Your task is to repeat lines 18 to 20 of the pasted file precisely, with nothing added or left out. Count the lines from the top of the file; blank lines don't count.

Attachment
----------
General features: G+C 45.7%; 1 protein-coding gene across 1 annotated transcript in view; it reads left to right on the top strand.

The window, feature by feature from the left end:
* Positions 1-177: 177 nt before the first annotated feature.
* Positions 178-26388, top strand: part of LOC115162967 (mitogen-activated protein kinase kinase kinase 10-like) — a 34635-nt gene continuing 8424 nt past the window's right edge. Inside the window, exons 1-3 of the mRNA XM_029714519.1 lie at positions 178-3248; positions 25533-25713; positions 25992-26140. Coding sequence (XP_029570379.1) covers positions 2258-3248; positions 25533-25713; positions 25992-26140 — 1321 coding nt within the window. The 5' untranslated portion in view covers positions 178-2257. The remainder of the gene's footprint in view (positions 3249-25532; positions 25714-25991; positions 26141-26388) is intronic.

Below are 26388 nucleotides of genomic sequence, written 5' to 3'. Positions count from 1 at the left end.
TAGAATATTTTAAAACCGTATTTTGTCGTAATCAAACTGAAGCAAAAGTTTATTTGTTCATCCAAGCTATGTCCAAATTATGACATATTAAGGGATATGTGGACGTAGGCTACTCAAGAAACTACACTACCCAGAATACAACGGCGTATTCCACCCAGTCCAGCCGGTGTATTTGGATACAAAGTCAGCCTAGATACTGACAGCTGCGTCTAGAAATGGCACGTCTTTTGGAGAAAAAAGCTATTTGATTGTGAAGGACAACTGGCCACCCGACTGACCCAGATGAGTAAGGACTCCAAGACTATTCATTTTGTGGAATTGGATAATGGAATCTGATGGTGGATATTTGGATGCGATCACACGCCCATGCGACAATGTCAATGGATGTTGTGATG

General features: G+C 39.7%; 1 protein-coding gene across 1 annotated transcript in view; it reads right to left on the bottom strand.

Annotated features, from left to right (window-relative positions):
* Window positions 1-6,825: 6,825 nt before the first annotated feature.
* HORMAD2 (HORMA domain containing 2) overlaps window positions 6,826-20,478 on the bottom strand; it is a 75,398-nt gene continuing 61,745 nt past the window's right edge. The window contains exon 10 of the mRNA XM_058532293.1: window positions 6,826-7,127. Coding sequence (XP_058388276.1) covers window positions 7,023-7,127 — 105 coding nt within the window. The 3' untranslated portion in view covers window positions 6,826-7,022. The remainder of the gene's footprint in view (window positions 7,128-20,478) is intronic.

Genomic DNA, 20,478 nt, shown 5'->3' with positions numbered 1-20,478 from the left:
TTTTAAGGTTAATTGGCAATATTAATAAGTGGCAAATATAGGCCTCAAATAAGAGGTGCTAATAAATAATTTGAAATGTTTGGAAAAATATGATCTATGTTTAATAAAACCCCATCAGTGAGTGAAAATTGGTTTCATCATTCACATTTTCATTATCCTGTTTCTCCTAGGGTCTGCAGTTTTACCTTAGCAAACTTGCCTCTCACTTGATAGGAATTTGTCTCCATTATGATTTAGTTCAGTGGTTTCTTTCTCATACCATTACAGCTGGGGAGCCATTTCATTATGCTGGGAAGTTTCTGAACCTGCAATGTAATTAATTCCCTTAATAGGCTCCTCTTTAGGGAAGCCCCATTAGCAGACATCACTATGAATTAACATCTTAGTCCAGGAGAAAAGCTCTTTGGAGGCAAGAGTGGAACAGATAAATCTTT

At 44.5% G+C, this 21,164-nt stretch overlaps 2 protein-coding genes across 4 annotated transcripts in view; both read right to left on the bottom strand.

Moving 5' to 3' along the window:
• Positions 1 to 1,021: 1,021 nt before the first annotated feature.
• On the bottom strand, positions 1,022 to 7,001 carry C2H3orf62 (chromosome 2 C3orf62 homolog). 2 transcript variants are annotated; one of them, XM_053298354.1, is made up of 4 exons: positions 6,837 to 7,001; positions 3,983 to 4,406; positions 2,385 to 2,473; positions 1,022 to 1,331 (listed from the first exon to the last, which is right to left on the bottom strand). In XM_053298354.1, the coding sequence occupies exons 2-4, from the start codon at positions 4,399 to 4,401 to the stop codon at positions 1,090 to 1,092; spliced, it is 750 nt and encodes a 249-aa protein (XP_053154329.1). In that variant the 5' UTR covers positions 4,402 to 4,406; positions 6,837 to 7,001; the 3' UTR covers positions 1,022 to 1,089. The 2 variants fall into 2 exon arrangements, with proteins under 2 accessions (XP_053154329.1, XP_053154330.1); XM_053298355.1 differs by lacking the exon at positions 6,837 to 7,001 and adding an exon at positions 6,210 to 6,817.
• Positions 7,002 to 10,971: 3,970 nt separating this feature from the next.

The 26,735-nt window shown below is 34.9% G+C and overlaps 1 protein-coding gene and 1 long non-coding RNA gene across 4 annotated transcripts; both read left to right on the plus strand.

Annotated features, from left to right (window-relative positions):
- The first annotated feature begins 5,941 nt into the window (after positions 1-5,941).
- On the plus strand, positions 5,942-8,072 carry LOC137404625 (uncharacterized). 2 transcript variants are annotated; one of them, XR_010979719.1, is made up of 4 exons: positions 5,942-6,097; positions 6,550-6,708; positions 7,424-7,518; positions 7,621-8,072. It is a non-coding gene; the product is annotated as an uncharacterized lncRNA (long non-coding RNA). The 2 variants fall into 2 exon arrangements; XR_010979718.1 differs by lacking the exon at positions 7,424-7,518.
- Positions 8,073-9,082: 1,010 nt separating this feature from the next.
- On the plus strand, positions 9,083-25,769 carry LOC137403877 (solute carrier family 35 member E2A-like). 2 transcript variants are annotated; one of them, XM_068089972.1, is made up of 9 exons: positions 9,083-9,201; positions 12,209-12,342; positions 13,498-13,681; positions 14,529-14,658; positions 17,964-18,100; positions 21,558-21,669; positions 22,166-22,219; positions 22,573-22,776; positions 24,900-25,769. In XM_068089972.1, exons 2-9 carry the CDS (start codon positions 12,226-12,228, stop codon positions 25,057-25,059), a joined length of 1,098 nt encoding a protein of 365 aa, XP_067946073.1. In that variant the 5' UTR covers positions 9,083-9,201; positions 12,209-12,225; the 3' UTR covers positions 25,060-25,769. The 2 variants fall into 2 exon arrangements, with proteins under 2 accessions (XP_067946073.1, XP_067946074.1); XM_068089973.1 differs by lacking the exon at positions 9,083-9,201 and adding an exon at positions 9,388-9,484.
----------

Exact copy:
The 26,735-nt window shown below is 34.9% G+C and overlaps 1 protein-coding gene and 1 long non-coding RNA gene across 4 annotated transcripts; both read left to right on the plus strand.

Annotated features, from left to right (window-relative positions):
- The first annotated feature begins 5,941 nt into the window (after positions 1-5,941).